What kinds of foot- and ankle-related issues do children face?

Children can experience many of the same medical issues as adults, as well as some issues that occur more commonly in a pediatric population. Some of the most common pediatric podiatry issues include:

  • flat feet
  • in-toeing (sometimes called “pigeon-toeing”)
  • warts
  • sprains and fractures of the foot or ankle
  • athlete’s foot infections

Sports injuries are also very common, arising from physical activities like soccer, baseball, tennis, hockey, dancing, skating and snow sports. Some children have congenital defects that cause problems with gait (the way the child walks) and interfere with their ability to participate in sports and other activities, in addition to making them feel more self-conscious.

Why is it important to see a podiatrist with experience in pediatric podiatry?

Because children’s feet and ankles are rapidly growing, pediatric foot care requires special skills, training, and experience to ensure this growth process is not hindered. Plus, the rapid growth and regeneration of tissue that occur in children also affects the way foot and ankle injuries heal, and those differences also must be taken into account when determining the best course of treatment.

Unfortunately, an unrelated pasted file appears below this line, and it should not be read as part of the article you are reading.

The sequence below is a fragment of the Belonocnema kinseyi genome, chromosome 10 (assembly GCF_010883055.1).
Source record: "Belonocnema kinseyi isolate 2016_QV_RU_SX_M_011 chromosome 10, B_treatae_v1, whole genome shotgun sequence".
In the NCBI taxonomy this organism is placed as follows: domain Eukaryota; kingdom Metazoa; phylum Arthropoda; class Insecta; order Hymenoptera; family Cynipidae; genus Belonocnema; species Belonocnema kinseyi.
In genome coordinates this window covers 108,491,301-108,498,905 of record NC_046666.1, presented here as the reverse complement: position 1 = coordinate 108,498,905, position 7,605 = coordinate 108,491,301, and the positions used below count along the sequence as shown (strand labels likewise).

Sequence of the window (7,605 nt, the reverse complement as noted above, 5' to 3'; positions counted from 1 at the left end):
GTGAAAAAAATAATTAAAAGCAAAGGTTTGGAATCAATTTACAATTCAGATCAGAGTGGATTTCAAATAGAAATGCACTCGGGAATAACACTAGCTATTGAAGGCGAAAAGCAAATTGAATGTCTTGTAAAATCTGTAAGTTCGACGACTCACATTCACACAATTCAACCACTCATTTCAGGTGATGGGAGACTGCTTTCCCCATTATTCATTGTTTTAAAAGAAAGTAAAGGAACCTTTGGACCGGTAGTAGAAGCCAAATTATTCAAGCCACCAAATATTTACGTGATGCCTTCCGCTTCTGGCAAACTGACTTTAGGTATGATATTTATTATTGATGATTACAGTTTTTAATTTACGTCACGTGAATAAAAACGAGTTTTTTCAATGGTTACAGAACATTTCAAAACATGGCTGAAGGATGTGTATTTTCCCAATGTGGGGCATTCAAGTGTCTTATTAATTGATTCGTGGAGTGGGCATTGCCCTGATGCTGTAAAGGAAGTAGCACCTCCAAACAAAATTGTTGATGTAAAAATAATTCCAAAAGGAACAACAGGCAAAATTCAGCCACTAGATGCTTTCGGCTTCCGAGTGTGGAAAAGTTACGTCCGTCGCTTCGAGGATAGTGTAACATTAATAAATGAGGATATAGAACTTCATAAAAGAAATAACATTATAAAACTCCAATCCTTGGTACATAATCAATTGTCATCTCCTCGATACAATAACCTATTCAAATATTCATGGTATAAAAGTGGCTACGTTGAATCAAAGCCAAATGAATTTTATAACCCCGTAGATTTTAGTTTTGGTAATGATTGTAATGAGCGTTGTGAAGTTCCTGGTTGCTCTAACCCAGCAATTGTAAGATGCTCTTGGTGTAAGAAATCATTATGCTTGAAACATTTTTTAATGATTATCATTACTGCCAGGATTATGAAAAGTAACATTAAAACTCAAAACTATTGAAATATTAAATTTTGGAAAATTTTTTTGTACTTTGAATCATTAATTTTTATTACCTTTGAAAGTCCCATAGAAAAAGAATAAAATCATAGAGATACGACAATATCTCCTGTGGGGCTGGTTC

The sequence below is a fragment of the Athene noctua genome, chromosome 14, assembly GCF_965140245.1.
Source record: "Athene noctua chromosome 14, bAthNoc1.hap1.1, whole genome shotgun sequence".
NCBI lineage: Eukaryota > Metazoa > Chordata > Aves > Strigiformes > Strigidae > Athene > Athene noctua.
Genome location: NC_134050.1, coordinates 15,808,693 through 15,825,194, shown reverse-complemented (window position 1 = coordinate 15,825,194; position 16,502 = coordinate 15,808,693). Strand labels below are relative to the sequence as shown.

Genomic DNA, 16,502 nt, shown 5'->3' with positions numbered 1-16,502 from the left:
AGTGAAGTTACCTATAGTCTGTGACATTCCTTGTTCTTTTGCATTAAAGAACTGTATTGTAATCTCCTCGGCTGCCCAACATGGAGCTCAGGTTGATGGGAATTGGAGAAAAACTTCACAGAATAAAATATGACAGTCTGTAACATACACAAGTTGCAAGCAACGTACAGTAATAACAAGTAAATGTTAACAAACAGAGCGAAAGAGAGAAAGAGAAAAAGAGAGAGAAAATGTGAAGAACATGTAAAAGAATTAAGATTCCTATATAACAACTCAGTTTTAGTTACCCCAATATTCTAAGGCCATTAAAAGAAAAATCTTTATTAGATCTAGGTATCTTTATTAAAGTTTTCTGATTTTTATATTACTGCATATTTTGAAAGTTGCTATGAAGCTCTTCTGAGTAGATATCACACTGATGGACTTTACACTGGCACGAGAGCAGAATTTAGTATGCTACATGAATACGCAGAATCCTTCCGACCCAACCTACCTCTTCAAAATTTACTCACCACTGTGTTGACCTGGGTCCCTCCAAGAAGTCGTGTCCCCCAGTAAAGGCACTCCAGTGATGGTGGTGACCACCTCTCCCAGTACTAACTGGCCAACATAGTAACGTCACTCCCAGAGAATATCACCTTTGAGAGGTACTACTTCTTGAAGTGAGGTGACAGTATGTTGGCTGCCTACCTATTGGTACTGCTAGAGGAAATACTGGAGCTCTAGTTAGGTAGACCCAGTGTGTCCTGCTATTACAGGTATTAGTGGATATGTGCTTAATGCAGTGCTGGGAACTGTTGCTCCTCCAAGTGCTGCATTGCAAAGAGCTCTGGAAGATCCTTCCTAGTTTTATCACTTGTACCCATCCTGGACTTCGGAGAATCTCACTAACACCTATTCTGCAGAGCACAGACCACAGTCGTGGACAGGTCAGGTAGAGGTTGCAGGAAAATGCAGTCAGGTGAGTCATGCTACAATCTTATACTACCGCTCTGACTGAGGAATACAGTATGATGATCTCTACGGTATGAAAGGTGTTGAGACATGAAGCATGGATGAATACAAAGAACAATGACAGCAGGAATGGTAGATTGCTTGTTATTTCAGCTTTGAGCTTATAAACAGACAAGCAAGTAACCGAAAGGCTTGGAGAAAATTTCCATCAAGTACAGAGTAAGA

How are pediatric foot and ankle injuries diagnosed?

Diagnosis begins with a history of the symptoms as well as a careful visual examination of the foot and ankle. Depending on the symptoms, passive and active movements may also be used to determine the source of pain or stiffness. Diagnostic ultrasound and x-ray may be performed using on-site state-of-the-art equipment to evaluate both bone and soft tissue injuries.

How are children’s foot injuries or conditions treated?

Many injuries and conditions like flat feet can be treated conservatively using custom orthotics or, in some cases, bracing. Very rarely, surgery may be needed to correct severe defects or injuries like complex fractures.